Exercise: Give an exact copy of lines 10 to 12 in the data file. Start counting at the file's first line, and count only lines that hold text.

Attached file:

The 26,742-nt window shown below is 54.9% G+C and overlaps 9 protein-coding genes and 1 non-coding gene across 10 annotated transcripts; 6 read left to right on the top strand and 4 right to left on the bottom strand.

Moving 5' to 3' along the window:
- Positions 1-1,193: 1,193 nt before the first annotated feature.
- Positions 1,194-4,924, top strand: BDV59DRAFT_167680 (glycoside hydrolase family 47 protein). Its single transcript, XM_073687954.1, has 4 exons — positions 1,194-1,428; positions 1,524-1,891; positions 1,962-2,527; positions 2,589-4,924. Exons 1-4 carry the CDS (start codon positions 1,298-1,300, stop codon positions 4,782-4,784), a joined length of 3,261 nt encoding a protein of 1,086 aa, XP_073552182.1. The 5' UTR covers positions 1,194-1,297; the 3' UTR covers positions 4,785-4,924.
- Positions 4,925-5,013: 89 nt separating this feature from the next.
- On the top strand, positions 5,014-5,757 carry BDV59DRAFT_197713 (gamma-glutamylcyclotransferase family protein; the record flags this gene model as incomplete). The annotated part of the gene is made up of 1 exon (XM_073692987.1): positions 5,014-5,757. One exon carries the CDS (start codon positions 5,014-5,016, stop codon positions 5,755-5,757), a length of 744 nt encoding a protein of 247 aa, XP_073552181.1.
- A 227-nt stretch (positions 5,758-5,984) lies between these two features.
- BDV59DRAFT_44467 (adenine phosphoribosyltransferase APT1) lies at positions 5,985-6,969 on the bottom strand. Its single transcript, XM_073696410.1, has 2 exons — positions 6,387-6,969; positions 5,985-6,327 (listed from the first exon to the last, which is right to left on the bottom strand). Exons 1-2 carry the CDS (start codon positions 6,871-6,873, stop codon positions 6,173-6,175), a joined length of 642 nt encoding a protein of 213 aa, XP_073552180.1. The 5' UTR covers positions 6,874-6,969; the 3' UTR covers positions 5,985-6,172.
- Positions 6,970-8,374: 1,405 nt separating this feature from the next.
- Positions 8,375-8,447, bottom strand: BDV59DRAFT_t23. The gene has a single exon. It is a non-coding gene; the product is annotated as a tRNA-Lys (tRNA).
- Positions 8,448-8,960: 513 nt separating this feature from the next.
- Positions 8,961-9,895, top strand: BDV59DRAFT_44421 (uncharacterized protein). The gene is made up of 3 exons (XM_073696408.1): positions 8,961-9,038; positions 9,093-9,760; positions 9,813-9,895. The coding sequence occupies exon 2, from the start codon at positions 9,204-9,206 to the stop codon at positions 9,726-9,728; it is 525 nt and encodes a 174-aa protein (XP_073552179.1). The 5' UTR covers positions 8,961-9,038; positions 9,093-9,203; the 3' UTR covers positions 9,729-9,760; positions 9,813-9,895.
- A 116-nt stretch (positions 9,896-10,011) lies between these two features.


- Positions 8,375-8,447, bottom strand: BDV59DRAFT_t23. The gene has a single exon. It is a non-coding gene; the product is annotated as a tRNA-Lys (tRNA).
- Positions 8,448-8,960: 513 nt separating this feature from the next.
- Positions 8,961-9,895, top strand: BDV59DRAFT_44421 (uncharacterized protein). The gene is made up of 3 exons (XM_073696408.1): positions 8,961-9,038; positions 9,093-9,760; positions 9,813-9,895. The coding sequence occupies exon 2, from the start codon at positions 9,204-9,206 to the stop codon at positions 9,726-9,728; it is 525 nt and encodes a 174-aa protein (XP_073552179.1). The 5' UTR covers positions 8,961-9,038; positions 9,093-9,203; the 3' UTR covers positions 9,729-9,760; positions 9,813-9,895.